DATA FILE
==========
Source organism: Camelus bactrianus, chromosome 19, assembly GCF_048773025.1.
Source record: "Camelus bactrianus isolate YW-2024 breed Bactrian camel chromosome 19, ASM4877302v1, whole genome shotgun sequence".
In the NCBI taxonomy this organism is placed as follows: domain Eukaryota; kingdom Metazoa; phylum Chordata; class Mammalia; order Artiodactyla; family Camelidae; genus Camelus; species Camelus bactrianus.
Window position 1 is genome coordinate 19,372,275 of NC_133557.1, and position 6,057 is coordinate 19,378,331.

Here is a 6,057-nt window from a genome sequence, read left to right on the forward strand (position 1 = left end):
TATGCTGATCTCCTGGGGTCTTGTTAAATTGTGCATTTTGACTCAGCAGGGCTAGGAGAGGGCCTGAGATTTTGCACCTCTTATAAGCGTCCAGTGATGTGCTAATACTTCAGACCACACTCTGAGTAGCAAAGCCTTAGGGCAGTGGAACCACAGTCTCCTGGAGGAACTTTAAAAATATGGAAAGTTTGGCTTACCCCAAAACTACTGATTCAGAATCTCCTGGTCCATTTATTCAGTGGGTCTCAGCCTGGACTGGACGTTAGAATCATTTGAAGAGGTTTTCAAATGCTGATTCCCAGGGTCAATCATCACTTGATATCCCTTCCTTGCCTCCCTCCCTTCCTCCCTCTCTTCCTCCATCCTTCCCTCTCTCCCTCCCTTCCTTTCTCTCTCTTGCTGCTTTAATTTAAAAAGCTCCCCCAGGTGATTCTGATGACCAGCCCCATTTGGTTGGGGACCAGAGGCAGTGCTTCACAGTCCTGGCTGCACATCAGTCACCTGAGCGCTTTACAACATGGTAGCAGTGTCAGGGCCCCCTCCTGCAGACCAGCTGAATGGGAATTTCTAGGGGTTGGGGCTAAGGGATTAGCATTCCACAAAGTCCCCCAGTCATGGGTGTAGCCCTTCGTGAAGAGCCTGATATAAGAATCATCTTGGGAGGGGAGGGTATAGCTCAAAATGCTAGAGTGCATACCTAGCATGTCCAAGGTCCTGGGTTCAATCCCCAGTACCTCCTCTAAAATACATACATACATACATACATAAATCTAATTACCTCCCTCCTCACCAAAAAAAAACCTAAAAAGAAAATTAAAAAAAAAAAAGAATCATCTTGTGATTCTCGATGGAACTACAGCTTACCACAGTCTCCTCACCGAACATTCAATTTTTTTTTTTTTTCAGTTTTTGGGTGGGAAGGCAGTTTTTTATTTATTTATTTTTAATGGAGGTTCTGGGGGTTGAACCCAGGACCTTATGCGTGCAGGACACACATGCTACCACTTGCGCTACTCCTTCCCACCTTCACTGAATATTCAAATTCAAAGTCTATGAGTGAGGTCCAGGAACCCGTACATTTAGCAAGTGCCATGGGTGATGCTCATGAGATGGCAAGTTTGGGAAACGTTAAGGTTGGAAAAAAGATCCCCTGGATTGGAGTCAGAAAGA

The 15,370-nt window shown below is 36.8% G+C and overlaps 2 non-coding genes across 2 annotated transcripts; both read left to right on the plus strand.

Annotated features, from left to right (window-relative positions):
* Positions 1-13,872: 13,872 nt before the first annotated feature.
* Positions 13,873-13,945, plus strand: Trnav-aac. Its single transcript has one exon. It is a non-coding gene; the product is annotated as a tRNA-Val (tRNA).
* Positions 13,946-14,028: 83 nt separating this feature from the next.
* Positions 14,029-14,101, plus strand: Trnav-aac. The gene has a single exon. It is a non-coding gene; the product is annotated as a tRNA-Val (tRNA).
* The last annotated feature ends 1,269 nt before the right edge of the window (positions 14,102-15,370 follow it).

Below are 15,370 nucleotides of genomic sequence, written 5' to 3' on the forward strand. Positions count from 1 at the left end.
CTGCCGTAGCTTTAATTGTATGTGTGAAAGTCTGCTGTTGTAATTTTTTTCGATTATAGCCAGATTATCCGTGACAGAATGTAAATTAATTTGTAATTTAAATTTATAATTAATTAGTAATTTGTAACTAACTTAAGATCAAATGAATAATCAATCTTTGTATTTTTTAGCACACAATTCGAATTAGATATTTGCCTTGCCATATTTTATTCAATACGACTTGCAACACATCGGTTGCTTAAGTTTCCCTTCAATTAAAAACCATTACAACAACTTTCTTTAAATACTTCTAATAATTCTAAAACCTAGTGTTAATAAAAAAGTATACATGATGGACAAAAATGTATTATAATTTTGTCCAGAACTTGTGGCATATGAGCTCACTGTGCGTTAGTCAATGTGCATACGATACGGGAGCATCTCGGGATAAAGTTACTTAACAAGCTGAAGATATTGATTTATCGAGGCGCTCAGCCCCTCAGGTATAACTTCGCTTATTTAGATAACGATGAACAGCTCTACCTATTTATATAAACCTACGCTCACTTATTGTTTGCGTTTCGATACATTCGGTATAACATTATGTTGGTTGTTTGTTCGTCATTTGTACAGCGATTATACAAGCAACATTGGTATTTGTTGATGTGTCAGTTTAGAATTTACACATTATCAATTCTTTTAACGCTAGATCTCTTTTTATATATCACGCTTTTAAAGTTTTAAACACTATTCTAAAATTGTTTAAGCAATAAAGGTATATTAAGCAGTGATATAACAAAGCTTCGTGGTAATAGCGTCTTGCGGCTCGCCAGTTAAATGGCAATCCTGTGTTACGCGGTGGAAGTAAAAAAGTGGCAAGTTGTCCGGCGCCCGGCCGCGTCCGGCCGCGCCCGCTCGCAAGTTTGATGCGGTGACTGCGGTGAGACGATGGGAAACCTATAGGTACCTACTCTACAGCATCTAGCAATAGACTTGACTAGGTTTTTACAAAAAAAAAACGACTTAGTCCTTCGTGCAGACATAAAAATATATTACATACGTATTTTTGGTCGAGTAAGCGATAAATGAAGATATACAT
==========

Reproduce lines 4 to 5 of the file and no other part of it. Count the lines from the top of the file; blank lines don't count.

Window position 1 is genome coordinate 19,372,275 of NC_133557.1, and position 6,057 is coordinate 19,378,331.

Here is a 6,057-nt window from a genome sequence, read left to right on the forward strand (position 1 = left end):